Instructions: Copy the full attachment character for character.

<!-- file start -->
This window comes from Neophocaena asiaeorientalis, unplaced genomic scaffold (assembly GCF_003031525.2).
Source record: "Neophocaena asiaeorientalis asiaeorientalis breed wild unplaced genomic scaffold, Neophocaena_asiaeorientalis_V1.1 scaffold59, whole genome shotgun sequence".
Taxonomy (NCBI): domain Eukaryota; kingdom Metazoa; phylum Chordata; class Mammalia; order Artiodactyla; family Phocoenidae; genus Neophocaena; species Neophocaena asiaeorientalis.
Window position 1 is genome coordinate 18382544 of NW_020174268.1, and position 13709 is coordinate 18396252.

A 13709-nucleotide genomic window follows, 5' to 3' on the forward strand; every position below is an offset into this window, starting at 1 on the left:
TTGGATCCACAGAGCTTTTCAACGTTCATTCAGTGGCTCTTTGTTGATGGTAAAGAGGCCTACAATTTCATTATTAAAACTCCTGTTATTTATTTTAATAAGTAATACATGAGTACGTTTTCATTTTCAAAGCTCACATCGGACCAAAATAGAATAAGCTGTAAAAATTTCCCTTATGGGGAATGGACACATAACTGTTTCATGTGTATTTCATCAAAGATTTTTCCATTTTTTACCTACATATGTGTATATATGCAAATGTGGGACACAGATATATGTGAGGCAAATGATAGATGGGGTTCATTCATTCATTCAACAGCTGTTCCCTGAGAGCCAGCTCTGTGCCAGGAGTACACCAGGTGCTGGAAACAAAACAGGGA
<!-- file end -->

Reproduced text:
This window comes from Neophocaena asiaeorientalis, unplaced genomic scaffold (assembly GCF_003031525.2).
Source record: "Neophocaena asiaeorientalis asiaeorientalis breed wild unplaced genomic scaffold, Neophocaena_asiaeorientalis_V1.1 scaffold59, whole genome shotgun sequence".
Taxonomy (NCBI): domain Eukaryota; kingdom Metazoa; phylum Chordata; class Mammalia; order Artiodactyla; family Phocoenidae; genus Neophocaena; species Neophocaena asiaeorientalis.
Window position 1 is genome coordinate 18382544 of NW_020174268.1, and position 13709 is coordinate 18396252.

A 13709-nucleotide genomic window follows, 5' to 3' on the forward strand; every position below is an offset into this window, starting at 1 on the left:
TTGGATCCACAGAGCTTTTCAACGTTCATTCAGTGGCTCTTTGTTGATGGTAAAGAGGCCTACAATTTCATTATTAAAACTCCTGTTATTTATTTTAATAAGTAATACATGAGTACGTTTTCATTTTCAAAGCTCACATCGGACCAAAATAGAATAAGCTGTAAAAATTTCCCTTATGGGGAATGGACACATAACTGTTTCATGTGTATTTCATCAAAGATTTTTCCATTTTTTACCTACATATGTGTATATATGCAAATGTGGGACACAGATATATGTGAGGCAAATGATAGATGGGGTTCATTCATTCATTCAACAGCTGTTCCCTGAGAGCCAGCTCTGTGCCAGGAGTACACCAGGTGCTGGAAACAAAACAGGGA